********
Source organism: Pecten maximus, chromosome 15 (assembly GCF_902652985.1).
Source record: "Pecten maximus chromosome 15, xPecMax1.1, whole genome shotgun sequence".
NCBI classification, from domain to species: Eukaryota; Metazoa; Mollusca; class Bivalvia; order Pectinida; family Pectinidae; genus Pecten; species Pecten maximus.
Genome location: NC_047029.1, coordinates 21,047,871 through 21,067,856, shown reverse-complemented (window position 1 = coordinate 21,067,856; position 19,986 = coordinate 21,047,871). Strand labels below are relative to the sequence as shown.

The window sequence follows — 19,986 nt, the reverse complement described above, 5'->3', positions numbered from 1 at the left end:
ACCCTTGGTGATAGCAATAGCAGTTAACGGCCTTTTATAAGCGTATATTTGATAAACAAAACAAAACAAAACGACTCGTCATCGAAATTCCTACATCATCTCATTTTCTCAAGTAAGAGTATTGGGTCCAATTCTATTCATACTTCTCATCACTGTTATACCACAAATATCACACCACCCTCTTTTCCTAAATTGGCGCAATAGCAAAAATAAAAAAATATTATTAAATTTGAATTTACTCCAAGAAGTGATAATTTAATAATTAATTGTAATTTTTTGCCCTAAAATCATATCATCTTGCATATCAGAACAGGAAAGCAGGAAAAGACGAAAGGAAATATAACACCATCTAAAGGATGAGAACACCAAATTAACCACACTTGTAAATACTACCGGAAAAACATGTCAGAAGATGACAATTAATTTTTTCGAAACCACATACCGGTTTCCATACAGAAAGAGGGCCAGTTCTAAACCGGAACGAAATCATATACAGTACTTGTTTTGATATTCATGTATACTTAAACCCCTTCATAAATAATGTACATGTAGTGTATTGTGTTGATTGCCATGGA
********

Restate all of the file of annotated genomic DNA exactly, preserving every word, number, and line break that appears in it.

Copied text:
Source organism: Pecten maximus, chromosome 15 (assembly GCF_902652985.1).
Source record: "Pecten maximus chromosome 15, xPecMax1.1, whole genome shotgun sequence".
NCBI classification, from domain to species: Eukaryota; Metazoa; Mollusca; class Bivalvia; order Pectinida; family Pectinidae; genus Pecten; species Pecten maximus.
Genome location: NC_047029.1, coordinates 21,047,871 through 21,067,856, shown reverse-complemented (window position 1 = coordinate 21,067,856; position 19,986 = coordinate 21,047,871). Strand labels below are relative to the sequence as shown.

The window sequence follows — 19,986 nt, the reverse complement described above, 5'->3', positions numbered from 1 at the left end:
ACCCTTGGTGATAGCAATAGCAGTTAACGGCCTTTTATAAGCGTATATTTGATAAACAAAACAAAACAAAACGACTCGTCATCGAAATTCCTACATCATCTCATTTTCTCAAGTAAGAGTATTGGGTCCAATTCTATTCATACTTCTCATCACTGTTATACCACAAATATCACACCACCCTCTTTTCCTAAATTGGCGCAATAGCAAAAATAAAAAAATATTATTAAATTTGAATTTACTCCAAGAAGTGATAATTTAATAATTAATTGTAATTTTTTGCCCTAAAATCATATCATCTTGCATATCAGAACAGGAAAGCAGGAAAAGACGAAAGGAAATATAACACCATCTAAAGGATGAGAACACCAAATTAACCACACTTGTAAATACTACCGGAAAAACATGTCAGAAGATGACAATTAATTTTTTCGAAACCACATACCGGTTTCCATACAGAAAGAGGGCCAGTTCTAAACCGGAACGAAATCATATACAGTACTTGTTTTGATATTCATGTATACTTAAACCCCTTCATAAATAATGTACATGTAGTGTATTGTGTTGATTGCCATGGA